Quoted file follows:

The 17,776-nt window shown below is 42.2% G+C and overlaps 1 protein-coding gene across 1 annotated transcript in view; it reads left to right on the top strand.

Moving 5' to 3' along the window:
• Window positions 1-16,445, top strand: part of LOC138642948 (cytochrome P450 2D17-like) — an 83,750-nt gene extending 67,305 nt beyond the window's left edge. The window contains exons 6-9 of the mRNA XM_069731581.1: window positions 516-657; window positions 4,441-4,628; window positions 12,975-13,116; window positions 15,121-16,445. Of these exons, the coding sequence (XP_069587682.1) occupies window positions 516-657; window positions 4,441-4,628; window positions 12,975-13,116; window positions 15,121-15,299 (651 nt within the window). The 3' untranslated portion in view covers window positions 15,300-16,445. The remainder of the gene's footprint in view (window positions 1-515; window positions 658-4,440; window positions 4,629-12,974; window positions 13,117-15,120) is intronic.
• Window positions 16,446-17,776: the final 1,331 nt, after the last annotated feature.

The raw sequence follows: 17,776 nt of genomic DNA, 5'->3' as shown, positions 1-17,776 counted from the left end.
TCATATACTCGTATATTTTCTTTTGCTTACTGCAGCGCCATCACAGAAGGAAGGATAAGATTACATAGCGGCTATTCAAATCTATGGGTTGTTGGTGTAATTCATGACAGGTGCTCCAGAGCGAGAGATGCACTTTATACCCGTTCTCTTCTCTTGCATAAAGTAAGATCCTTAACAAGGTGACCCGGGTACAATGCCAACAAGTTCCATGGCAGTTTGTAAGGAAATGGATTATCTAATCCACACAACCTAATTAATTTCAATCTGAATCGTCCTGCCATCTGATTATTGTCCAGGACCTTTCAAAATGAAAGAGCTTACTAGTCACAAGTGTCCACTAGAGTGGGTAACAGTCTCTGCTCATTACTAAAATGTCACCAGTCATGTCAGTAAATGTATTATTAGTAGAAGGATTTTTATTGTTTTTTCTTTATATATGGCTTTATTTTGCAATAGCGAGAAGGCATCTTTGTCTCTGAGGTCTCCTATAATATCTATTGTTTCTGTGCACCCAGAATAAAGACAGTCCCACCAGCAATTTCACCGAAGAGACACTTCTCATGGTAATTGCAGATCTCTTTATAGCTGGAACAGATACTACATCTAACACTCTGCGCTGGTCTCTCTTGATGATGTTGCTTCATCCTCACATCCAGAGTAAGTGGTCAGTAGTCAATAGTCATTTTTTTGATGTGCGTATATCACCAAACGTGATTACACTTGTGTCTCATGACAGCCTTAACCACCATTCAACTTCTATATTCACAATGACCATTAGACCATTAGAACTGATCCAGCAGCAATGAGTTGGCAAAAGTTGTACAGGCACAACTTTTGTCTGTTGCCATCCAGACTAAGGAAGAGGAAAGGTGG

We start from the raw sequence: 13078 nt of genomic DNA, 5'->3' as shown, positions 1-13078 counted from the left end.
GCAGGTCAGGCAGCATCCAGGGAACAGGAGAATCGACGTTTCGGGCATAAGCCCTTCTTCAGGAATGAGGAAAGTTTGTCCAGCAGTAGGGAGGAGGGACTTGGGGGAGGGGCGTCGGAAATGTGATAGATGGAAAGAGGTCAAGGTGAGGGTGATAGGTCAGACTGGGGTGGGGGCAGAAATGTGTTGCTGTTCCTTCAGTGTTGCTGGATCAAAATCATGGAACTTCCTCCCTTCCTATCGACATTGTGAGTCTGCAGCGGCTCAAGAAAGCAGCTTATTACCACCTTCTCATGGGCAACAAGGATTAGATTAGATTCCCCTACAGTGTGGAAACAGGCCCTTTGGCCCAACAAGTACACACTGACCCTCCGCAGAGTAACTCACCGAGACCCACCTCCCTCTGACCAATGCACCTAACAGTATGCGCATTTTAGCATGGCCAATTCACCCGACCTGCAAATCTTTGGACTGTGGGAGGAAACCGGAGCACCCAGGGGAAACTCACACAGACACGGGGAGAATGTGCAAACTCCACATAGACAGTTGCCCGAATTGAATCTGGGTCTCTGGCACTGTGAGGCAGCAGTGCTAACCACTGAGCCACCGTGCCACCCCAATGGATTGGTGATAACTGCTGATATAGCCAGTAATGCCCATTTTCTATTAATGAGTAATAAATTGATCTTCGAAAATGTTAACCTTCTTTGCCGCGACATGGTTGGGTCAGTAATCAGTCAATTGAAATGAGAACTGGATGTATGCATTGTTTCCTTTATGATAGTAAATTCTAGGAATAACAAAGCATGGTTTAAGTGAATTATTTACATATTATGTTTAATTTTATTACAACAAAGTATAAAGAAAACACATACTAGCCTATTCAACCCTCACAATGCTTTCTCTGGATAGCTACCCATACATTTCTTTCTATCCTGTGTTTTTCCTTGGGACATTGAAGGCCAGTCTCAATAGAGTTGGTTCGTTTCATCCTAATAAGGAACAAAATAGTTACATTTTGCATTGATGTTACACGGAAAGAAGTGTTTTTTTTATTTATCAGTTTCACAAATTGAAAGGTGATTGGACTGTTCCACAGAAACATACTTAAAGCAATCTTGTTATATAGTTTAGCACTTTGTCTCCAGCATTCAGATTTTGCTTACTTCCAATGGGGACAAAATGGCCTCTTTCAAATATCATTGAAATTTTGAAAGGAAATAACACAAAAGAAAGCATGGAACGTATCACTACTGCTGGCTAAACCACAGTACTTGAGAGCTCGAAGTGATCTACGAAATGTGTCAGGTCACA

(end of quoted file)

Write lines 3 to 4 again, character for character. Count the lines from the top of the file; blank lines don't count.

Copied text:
• Window positions 1-16,445, top strand: part of LOC138642948 (cytochrome P450 2D17-like) — an 83,750-nt gene extending 67,305 nt beyond the window's left edge. The window contains exons 6-9 of the mRNA XM_069731581.1: window positions 516-657; window positions 4,441-4,628; window positions 12,975-13,116; window positions 15,121-16,445. Of these exons, the coding sequence (XP_069587682.1) occupies window positions 516-657; window positions 4,441-4,628; window positions 12,975-13,116; window positions 15,121-15,299 (651 nt within the window). The 3' untranslated portion in view covers window positions 15,300-16,445. The remainder of the gene's footprint in view (window positions 1-515; window positions 658-4,440; window positions 4,629-12,974; window positions 13,117-15,120) is intronic.
• Window positions 16,446-17,776: the final 1,331 nt, after the last annotated feature.